Cape Shrine Club Poker Run Draws Dozens of Women
By: CJ Cassidy
CAPE GIRARDEAU, Mo. - Hundreds of bikers revved up their engines for a good cause in downtown Cape Girardeau Sunday morning.
The Cape Shrine Club sponsored their 11th annual poker run in an effort to raise money for Shriners Hospitals for Children.
There were dozens of fearless females out there as well.
Turns out the number of women bikers is growing fast and several say riding for charity helps give them a sense of purpose.
Karen Gibbs, 56, just bought her own Harley Davidson Deluxe. She's ready to ride alongside her biker hubby instead of behind him.
"It's all about the thrill of being out there on the road, and having the control and the power," Gibbs said.
She adds women like hitting the asphalt when they know they can make a difference. At the Cape Shrine Clubs' Annual Poker Run, riders met with three local children getting free treatment at Shriners' Hospitals.
As Gibbs points out, donations collected at charity rides like this one, helped put a smile on the kids faces.
"There's always something going on for a charity, so it's just a way for us to give back," she said.
The Motorcycle Industry Council says the number of female bikers is growing fast, nationwide, and some say it's probably because baby boomers no longer want to take a back seat to the men.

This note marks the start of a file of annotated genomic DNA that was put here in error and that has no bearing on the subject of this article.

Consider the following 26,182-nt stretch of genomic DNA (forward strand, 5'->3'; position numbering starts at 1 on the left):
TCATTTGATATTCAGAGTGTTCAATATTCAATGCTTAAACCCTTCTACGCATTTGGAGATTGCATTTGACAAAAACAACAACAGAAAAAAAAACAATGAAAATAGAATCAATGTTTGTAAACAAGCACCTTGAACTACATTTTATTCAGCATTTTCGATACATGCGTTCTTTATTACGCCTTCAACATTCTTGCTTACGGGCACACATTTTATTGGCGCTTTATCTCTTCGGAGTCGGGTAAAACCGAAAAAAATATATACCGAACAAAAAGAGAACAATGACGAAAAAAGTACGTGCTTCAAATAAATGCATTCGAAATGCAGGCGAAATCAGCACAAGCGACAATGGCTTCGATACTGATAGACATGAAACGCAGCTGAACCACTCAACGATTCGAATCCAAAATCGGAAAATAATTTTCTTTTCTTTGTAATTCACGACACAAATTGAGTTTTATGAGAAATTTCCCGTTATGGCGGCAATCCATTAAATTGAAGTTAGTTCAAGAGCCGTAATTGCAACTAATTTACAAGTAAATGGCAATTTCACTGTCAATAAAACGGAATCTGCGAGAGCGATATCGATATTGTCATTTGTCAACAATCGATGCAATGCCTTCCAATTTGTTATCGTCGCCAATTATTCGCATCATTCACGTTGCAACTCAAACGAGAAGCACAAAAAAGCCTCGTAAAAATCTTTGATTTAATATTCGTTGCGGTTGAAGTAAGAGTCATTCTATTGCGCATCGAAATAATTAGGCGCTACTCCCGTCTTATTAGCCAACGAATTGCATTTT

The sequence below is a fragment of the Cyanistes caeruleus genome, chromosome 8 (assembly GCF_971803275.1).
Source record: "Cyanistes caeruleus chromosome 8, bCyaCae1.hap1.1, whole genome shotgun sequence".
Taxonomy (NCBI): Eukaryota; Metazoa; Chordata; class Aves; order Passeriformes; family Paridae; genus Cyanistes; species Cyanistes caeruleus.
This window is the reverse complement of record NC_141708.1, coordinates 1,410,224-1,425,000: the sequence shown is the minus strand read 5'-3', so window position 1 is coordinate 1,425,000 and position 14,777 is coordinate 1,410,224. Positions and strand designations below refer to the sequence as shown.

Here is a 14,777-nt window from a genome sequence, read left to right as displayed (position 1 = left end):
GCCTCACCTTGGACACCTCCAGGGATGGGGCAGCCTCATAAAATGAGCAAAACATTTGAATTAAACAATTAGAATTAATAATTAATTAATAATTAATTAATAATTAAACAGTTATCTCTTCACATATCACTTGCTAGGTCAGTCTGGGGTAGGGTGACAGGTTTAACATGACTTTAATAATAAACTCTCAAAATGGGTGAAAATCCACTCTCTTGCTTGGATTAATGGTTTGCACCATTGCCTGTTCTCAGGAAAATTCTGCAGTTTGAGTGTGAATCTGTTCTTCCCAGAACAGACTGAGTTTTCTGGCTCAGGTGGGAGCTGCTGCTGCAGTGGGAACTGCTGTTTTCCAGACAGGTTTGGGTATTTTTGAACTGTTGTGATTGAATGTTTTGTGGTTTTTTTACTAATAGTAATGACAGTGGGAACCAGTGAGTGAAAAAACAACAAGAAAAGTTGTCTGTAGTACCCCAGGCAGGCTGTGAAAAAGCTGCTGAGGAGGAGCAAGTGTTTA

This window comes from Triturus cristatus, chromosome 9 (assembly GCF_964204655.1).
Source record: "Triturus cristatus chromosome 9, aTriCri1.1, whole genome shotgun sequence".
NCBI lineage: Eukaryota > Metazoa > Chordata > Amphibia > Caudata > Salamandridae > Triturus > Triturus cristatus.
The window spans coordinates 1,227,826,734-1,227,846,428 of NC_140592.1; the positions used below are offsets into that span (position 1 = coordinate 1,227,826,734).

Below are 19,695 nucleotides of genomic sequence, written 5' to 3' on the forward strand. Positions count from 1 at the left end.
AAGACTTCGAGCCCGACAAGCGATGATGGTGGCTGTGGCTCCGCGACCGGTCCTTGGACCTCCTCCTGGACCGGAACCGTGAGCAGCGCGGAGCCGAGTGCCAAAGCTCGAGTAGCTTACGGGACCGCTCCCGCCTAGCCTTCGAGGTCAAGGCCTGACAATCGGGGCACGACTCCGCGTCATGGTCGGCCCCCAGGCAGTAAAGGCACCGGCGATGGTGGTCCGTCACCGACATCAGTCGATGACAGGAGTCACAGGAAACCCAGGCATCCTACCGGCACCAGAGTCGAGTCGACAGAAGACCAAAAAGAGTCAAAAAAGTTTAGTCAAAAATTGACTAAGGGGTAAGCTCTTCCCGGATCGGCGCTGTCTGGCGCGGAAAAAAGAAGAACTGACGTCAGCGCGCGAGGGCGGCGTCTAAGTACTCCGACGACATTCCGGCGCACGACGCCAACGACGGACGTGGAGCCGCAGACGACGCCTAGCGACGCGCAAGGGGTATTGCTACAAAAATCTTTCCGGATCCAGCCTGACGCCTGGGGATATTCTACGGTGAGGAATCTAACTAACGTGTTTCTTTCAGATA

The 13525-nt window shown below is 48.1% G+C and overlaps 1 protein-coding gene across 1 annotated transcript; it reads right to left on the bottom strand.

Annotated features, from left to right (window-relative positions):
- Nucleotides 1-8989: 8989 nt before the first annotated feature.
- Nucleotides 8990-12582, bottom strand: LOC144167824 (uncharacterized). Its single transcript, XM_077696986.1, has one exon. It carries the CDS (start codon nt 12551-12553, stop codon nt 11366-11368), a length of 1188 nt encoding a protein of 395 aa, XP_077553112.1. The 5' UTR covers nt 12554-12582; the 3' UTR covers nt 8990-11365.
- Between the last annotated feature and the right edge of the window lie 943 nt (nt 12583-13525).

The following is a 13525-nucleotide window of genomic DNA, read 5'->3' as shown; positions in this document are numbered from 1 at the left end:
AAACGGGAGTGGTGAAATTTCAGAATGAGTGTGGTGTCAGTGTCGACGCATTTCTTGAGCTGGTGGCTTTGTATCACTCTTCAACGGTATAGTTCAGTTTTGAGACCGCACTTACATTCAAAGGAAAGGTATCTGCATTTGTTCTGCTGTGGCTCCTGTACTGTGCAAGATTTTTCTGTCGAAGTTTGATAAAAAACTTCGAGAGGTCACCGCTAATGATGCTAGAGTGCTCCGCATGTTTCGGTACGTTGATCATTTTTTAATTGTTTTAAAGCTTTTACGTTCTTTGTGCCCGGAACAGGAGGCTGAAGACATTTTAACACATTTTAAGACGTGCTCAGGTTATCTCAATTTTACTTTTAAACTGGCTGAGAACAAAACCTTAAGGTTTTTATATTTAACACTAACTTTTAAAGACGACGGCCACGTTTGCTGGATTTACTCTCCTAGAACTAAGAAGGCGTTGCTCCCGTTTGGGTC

"I did ride behind my husband for a while, but I got tired of looking to the side, or looking over his shoulder," Susan Davis said.
"I know a lot of single riders who are women. They do their own thing now, they don't wait on anybody," Gibbs said.
"We waited for our kids to grow up before we started riding again," said Karen's husband Bill, who is a rider himself.
Like Bill, most men say they're thrilled their wives want to ride, but they're not ready to give up control altogether. For example, Bill's never been on the back of his wife's bike.
"That isn't going to happen," he chuckled. "It's just not a manly thing to do!"
Karen Gibbs says that's alright. After picking up her riding habit, she doesn't sweat the small stuff.
"It's just about the love of the sport, and the love of the bikes, and the camaraderie with all our friends," she said.
Another interesting note, many female bikers don't sport a lot of tattoos or a try to have a tough image, but they do go all out when it comes to safety gear.
Cape Girardeau organizers say they're thrilled to see that. They expect to make about $8,000 from Sunday's poker run, that will benefit Shriners Hospitals for Children.